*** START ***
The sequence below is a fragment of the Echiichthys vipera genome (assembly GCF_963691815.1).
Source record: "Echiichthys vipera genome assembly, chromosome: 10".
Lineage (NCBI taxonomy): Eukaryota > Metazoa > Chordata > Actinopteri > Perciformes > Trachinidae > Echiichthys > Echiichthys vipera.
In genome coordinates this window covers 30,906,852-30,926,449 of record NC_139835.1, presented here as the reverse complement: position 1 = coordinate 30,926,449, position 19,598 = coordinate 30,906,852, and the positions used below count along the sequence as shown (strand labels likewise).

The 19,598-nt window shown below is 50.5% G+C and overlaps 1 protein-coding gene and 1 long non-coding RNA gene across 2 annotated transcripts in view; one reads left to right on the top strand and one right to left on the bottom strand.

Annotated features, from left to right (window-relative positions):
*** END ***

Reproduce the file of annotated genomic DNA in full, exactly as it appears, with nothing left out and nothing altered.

The sequence below is a fragment of the Echiichthys vipera genome (assembly GCF_963691815.1).
Source record: "Echiichthys vipera genome assembly, chromosome: 10".
Lineage (NCBI taxonomy): Eukaryota > Metazoa > Chordata > Actinopteri > Perciformes > Trachinidae > Echiichthys > Echiichthys vipera.
In genome coordinates this window covers 30,906,852-30,926,449 of record NC_139835.1, presented here as the reverse complement: position 1 = coordinate 30,926,449, position 19,598 = coordinate 30,906,852, and the positions used below count along the sequence as shown (strand labels likewise).

The 19,598-nt window shown below is 50.5% G+C and overlaps 1 protein-coding gene and 1 long non-coding RNA gene across 2 annotated transcripts in view; one reads left to right on the top strand and one right to left on the bottom strand.

Annotated features, from left to right (window-relative positions):